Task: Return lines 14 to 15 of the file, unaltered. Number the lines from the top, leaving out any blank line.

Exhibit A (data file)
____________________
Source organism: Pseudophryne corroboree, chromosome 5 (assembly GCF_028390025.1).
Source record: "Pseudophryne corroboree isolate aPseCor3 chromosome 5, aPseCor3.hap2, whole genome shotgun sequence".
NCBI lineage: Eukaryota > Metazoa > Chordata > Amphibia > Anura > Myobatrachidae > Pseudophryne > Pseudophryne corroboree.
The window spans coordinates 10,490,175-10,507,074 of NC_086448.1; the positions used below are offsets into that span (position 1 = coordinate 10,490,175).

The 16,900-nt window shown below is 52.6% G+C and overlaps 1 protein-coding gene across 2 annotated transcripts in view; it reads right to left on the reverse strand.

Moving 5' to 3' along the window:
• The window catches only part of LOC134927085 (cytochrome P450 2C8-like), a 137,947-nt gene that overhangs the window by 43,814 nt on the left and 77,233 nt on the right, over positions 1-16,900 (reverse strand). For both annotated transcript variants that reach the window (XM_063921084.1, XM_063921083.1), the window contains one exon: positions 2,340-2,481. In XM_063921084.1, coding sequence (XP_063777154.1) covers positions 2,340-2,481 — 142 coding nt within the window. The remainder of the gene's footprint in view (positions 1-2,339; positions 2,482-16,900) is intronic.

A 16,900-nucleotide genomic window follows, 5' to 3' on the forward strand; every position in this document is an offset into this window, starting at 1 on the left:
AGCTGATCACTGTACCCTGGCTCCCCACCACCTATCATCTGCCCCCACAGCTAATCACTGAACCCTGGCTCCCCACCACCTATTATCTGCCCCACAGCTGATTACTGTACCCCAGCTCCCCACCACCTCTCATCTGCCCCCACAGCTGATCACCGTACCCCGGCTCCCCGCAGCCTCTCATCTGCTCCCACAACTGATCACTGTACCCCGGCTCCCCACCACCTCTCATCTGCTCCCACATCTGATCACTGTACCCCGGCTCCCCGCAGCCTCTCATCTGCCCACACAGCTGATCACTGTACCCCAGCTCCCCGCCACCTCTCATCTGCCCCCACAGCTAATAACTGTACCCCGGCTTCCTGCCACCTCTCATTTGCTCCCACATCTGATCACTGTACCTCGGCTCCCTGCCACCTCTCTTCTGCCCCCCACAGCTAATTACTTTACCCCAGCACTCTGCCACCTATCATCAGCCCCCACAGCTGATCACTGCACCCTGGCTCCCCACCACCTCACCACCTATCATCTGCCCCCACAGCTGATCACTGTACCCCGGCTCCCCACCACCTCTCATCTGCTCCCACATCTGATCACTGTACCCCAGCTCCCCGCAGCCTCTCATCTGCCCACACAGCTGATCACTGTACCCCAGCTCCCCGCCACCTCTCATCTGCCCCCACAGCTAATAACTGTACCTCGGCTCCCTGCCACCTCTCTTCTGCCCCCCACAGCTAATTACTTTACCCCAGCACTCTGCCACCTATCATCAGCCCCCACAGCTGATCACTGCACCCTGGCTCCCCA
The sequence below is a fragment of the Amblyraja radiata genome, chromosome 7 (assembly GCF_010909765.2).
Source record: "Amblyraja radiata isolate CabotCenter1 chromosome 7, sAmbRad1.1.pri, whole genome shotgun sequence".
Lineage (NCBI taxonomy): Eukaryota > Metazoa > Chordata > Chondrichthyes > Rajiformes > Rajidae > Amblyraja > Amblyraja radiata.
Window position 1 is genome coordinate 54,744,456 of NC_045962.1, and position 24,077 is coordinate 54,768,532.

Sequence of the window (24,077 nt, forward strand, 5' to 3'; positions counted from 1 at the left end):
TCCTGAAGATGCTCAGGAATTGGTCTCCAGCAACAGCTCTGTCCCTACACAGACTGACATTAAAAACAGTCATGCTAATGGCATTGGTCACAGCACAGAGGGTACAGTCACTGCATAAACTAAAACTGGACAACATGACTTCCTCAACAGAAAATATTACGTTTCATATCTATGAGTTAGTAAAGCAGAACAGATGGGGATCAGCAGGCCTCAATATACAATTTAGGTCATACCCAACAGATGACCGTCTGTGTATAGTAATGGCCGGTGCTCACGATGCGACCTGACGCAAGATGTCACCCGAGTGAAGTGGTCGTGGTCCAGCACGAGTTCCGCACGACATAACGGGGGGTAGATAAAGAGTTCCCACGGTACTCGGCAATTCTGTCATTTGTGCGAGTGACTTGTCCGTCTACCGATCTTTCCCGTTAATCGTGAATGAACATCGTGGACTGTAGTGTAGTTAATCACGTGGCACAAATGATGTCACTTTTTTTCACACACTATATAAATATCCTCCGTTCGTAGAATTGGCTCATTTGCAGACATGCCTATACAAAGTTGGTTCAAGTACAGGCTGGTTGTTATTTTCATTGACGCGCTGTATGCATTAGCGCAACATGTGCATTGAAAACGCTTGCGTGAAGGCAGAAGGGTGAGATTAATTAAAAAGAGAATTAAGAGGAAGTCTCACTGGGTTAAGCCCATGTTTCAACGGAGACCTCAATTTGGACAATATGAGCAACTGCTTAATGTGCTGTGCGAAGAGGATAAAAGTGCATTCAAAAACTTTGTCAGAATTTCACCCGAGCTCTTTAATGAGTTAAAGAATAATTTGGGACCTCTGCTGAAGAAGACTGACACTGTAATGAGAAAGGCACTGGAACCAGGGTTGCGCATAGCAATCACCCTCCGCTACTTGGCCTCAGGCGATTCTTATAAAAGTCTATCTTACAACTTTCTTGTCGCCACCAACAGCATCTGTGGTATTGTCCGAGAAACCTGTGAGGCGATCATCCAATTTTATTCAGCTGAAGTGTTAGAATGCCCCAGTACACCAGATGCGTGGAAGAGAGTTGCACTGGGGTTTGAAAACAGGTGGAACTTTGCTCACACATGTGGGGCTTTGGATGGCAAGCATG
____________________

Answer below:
Sequence of the window (24,077 nt, forward strand, 5' to 3'; positions counted from 1 at the left end):
TCCTGAAGATGCTCAGGAATTGGTCTCCAGCAACAGCTCTGTCCCTACACAGACTGACATTAAAAACAGTCATGCTAATGGCATTGGTCACAGCACAGAGGGTACAGTCACTGCATAAACTAAAACTGGACAACATGACTTCCTCAACAGAAAATATTACGTTTCATATCTATGAGTTAGTAAAGCAGAACAGATGGGGATCAGCAGGCCTCAATATACAATTTAGGTCATACCCAACAGATGACCGTCTGTGTATAGTAATGGCCGGTGCTCACGATGCGACCTGACGCAAGATGTCACCCGAGTGAAGTGGTCGTGGTCCAGCACGAGTTCCGCACGACATAACGGGGGGTAGATAAAGAGTTCCCACGGTACTCGGCAATTCTGTCATTTGTGCGAGTGACTTGTCCGTCTACCGATCTTTCCCGTTAATCGTGAATGAACATCGTGGACTGTAGTGTAGTTAATCACGTGGCACAAATGATGTCACTTTTTTTCACACACTATATAAATATCCTCCGTTCGTAGAATTGGCTCATTTGCAGACATGCCTATACAAAGTTGGTTCAAGTACAGGCTGGTTGTTATTTTCATTGACGCGCTGTATGCATTAGCGCAACATGTGCATTGAAAACGCTTGCGTGAAGGCAGAAGGGTGAGATTAATTAAAAAGAGAATTAAGAGGAAGTCTCACTGGGTTAAGCCCATGTTTCAACGGAGACCTCAATTTGGACAATATGAGCAACTGCTTAATGTGCTGTGCGAAGAGGATAAAAGTGCATTCAAAAACTTTGTCAGAATTTCACCCGAGCTCTTTAATGAGTTAAAGAATAATTTGGGACCTCTGCTGAAGAAGACTGACACTGTAATGAGAAAGGCACTGGAACCAGGGTTGCGCATAGCAATCACCCTCCGCTACTTGGCCTCAGGCGATTCTTATAAAAGTCTATCTTACAACTTTCTTGTCGCCACCAACAGCATCTGTGGTATTGTCCGAGAAACCTGTGAGGCGATCATCCAATTTTATTCAGCTGAAGTGTTAGAATGCCCCAGTACACCAGATGCGTGGAAGAGAGTTGCACTGGGGTTTGAAAACAGGTGGAACTTTGCTCACACATGTGGGGCTTTGGATGGCAAGCATG